Sailors launch an S-3 Viking aircraft from the deck of USS Carl Vinson in 2001. Both Enterprise and Carl Vinson were operating in the Arabian Sea in OEF’s early days. (USN photo by Photographer’s Mate 3rd Class Kerryl Cacho)

F-15E Strike Eagles operating from Kuwait completed a 15.5-hour mission to Afghanistan, while a Global Hawk UAV logged a 26-hour flight. Likewise Navy pilots launching from the cluster of carriers faced a nearly 700-mile flight to their northernmost targets.

Tankers were critical to the operation. The combined air and space operations center (CAOC) was coordinating Air Force, Navy, and NATO aircraft that all needed either boom or probe-and-drogue-style refueling. KC-10s were up all day. Any tanker leaving its station “would dump its remaining fuel into the KC-10s,” Moseley said. “We never brought fuel home. The KC-10s were worth their weight in gold.”

Teams on the ground with Northern Alliance forces and southern tribes were a big source of intelligence about new targets. But OEF also demanded aircraft use a full spectrum of sensors in ferreting out al Qaeda and Taliban targets. From electro-optical pictures to radar moving target indicator to sniffing for all forms of electronic emissions, Afghanistan steadily morphed into an intelligence-surveillance-reconnaissance war.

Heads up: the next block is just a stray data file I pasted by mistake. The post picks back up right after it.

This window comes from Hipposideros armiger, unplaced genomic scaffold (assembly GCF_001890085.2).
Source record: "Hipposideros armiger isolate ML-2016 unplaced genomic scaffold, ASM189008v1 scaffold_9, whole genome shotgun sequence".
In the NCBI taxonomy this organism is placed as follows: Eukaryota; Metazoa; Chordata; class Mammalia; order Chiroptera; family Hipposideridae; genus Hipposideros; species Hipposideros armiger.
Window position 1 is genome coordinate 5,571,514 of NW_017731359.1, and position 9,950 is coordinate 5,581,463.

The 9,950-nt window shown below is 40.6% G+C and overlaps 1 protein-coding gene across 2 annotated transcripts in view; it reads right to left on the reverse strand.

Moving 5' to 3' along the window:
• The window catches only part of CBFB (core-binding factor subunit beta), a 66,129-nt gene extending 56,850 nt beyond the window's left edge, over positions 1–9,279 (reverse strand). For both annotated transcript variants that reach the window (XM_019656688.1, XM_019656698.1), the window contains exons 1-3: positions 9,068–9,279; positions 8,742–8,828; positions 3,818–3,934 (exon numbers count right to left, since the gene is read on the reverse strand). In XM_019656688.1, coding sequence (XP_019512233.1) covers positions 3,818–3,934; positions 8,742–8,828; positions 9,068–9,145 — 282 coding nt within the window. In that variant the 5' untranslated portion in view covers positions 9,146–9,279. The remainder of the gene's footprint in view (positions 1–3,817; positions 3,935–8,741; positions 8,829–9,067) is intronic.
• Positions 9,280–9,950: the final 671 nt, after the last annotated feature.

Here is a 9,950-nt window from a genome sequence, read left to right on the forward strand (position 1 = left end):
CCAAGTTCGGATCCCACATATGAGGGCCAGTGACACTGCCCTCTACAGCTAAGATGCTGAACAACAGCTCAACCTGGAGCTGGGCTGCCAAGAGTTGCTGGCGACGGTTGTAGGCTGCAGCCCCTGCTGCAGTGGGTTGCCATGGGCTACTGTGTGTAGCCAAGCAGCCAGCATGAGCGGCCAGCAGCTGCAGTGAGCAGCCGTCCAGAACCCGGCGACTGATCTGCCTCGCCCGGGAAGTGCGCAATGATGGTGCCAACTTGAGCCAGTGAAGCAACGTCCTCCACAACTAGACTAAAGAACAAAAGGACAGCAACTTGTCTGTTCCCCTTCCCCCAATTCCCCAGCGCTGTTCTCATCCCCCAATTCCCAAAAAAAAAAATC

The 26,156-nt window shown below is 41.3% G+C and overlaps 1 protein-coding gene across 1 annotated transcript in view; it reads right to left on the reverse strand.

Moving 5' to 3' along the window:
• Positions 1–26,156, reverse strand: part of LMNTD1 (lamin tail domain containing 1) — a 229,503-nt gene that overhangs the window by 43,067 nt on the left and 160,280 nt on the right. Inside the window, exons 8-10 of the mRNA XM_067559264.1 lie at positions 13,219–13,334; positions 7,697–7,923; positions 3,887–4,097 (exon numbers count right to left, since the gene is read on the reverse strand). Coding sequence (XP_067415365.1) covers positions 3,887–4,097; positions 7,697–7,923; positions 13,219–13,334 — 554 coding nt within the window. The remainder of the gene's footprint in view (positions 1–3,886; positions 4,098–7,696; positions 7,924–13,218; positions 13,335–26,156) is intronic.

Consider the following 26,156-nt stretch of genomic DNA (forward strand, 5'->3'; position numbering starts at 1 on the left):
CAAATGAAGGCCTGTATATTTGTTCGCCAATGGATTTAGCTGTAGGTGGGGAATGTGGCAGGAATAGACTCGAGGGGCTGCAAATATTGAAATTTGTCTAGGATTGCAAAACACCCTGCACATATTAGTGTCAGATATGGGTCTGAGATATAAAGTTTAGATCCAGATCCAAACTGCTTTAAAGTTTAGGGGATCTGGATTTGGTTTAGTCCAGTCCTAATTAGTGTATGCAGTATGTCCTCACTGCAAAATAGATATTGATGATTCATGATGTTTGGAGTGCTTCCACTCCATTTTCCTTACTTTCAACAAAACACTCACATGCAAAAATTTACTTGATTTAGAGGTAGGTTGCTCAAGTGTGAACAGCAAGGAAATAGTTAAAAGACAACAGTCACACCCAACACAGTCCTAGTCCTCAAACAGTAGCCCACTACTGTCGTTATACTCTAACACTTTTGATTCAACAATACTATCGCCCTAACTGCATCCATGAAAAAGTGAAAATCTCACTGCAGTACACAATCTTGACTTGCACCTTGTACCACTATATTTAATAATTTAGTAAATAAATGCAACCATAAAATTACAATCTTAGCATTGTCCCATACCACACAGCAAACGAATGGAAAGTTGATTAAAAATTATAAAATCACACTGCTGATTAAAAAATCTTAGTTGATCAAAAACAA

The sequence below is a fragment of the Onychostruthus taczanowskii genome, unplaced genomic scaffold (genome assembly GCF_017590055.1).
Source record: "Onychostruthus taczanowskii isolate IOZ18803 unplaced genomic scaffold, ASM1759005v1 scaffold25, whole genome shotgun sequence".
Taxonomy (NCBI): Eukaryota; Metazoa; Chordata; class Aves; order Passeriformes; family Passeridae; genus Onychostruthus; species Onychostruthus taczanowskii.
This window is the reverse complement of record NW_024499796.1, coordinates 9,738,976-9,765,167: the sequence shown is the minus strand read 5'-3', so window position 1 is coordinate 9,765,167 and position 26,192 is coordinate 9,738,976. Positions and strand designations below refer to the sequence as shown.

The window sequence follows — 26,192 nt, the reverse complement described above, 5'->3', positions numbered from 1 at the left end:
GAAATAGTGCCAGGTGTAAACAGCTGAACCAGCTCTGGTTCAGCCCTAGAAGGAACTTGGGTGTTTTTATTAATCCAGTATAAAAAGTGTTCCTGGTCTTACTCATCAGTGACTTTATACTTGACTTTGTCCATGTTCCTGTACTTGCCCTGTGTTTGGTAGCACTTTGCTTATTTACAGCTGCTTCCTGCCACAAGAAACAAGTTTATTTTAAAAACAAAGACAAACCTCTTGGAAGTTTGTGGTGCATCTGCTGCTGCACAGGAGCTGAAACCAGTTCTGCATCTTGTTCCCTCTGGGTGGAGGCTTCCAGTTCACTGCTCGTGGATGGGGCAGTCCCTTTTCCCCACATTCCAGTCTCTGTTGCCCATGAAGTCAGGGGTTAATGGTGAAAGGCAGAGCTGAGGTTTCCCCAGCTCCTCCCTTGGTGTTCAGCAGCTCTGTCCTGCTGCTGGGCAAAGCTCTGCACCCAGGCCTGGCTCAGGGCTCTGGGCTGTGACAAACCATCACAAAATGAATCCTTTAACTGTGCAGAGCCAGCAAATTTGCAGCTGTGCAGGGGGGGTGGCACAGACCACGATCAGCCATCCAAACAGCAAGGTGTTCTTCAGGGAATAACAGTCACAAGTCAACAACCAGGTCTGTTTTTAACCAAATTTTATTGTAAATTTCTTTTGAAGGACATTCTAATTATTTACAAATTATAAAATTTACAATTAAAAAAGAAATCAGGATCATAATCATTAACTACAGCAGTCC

Week by week the air component layered in more command and control capability and additional ISR assets. Some, such as E-3 AWACS aircraft and Navy E-2Cs, deconflicted airspace and passed along fresh coordinates and CAOC instructions. E-8 JSTARS aircraft were deployed in November to help hunt for moving vehicles.

The ISR requirements were a departure from past conflicts—and a demand that got Moseley and others thinking about the path ahead. “U-2s, the [Royal Air Force’s] Canberra, the French Mirage—all did a great job,” he said. But just a few weeks of Enduring Freedom drove Moseley to the conclusion it was time to get serious about a U-2 replacement and a new configuration for the ISR force.